Considering myself a labyrinth aficionado – a longtime user of the one in Vancouver, where we were married just after Christmas; and having walked the one at Grace Cathedral in San Francisco and Chartres in Paris (the original!); and so pleased to have one now in my home city of Sydney – I was surprised to visit the Amiens Cathedral and find a major labyrinth in the middle of it.
There is a small plaque on the wall explaining its history, but other than that, no special promotion or instructions, and in fact, although S. figured it out right away, where to start, and that you followed the darker path rather than the lighter one, it’s not evident right away.
A shame as I think with some encouragement and explanation, the many tourists to the cathedral could have a nice introduction to labyrinths, a beautiful ancient tool for contemplation and meditation, and a fun thing to do for kids too!
It’s also cool that it’s open, not covered with chairs, and I would assume available for anyone who wanted to walk it at any time. It’s a shame that the one at Chartres is only available to walk once a week on Fridays (though I currently see that the labyrinth is closed completely and won’t be opening again until July 2016)
In the morning, on our first visit to the church, we walked into the labyrinth, and some curious onlookers did stop and notice that there was something notable, and later that afternoon when we returned, I decided to start in the middle, marked with a lovely ornate stone (we saw the original cast in the local museum), and move outwards.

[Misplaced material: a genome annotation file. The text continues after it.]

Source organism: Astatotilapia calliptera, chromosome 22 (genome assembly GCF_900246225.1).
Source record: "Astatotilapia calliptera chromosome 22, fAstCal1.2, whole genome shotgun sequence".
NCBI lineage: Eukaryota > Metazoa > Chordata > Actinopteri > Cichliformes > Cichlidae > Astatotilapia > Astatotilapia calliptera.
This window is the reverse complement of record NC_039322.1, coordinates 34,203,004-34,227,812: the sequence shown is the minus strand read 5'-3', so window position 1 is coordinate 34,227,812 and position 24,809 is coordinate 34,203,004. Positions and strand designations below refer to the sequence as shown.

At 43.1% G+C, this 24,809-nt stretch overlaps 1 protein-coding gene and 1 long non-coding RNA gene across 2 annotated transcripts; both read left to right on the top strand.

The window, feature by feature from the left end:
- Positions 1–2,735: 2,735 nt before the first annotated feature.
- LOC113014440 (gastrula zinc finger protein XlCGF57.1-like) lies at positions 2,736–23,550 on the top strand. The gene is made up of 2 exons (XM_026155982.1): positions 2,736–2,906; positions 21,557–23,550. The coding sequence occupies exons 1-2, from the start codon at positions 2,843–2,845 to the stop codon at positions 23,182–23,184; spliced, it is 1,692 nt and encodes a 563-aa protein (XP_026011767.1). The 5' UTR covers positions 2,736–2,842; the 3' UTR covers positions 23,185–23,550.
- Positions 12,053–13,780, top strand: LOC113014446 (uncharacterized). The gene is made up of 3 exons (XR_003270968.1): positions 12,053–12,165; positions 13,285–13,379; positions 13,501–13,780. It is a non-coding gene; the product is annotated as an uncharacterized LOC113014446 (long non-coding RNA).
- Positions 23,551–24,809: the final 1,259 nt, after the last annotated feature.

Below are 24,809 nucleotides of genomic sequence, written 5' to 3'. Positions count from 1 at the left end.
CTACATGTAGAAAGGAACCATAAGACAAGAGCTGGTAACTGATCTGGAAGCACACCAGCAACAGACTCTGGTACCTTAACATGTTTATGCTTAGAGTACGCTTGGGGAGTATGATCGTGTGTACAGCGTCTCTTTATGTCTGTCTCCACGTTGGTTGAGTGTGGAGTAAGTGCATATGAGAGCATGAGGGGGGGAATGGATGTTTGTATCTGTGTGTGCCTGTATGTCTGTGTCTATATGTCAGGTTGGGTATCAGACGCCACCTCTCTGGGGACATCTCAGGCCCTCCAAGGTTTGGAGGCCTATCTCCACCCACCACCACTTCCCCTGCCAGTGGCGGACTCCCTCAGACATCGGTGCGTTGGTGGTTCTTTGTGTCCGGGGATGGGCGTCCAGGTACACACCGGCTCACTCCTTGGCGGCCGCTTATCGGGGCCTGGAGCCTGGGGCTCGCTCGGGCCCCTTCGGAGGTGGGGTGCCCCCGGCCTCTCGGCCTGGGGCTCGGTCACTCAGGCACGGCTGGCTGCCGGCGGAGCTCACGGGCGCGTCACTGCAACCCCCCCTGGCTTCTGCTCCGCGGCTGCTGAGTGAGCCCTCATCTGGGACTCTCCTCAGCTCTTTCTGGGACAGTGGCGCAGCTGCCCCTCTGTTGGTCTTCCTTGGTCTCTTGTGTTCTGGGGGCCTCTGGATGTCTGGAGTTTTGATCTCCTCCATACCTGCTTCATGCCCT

I do think it’s a special and beautiful thing; this labyrinth compared to the Chartres design feels about a similar number of turns, but is different, and with the square, straight edges feels different than the round paths of the Chartres labyrinth that I’m used to.
In general, the Amiens cathedral feels a bit dead in terms of energy, such a big imposing space, and it feels more for tourists to visit than for regular use (unlike, say the bustling Sacre Coeur where even with so many visitors, it keeps its sense of being regularly used). But standing in the centre of the labyrinth, which is at the centre of the church, where the central stone was laid in 1288, was a good feeling.
Amiens is just a short trip away from Paris, and makes a nice daytrip. I recommend it, especially if you wanted to do the labyrinth at Chartres and can’t get there on the right day, or during a month or season it’s open.